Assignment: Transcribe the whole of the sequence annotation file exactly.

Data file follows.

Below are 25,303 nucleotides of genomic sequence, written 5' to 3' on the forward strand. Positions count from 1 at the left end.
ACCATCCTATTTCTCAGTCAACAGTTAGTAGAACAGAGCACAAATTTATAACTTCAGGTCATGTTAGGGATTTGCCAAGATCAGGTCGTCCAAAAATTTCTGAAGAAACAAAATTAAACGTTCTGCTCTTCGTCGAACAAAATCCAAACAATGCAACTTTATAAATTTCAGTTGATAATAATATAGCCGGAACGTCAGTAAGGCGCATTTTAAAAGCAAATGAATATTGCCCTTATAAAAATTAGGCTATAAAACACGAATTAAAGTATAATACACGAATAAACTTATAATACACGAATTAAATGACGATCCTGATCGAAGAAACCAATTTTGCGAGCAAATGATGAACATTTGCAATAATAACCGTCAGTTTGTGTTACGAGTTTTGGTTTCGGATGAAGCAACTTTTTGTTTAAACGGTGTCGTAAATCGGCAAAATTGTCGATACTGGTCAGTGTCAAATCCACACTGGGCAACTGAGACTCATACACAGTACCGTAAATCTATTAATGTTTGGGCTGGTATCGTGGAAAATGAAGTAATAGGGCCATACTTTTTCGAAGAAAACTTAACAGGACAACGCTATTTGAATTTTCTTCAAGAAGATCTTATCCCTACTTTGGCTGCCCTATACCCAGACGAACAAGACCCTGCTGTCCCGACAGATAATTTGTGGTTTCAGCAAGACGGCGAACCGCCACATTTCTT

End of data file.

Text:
Below are 25,303 nucleotides of genomic sequence, written 5' to 3' on the forward strand. Positions count from 1 at the left end.
ACCATCCTATTTCTCAGTCAACAGTTAGTAGAACAGAGCACAAATTTATAACTTCAGGTCATGTTAGGGATTTGCCAAGATCAGGTCGTCCAAAAATTTCTGAAGAAACAAAATTAAACGTTCTGCTCTTCGTCGAACAAAATCCAAACAATGCAACTTTATAAATTTCAGTTGATAATAATATAGCCGGAACGTCAGTAAGGCGCATTTTAAAAGCAAATGAATATTGCCCTTATAAAAATTAGGCTATAAAACACGAATTAAAGTATAATACACGAATAAACTTATAATACACGAATTAAATGACGATCCTGATCGAAGAAACCAATTTTGCGAGCAAATGATGAACATTTGCAATAATAACCGTCAGTTTGTGTTACGAGTTTTGGTTTCGGATGAAGCAACTTTTTGTTTAAACGGTGTCGTAAATCGGCAAAATTGTCGATACTGGTCAGTGTCAAATCCACACTGGGCAACTGAGACTCATACACAGTACCGTAAATCTATTAATGTTTGGGCTGGTATCGTGGAAAATGAAGTAATAGGGCCATACTTTTTCGAAGAAAACTTAACAGGACAACGCTATTTGAATTTTCTTCAAGAAGATCTTATCCCTACTTTGGCTGCCCTATACCCAGACGAACAAGACCCTGCTGTCCCGACAGATAATTTGTGGTTTCAGCAAGACGGCGAACCGCCACATTTCTT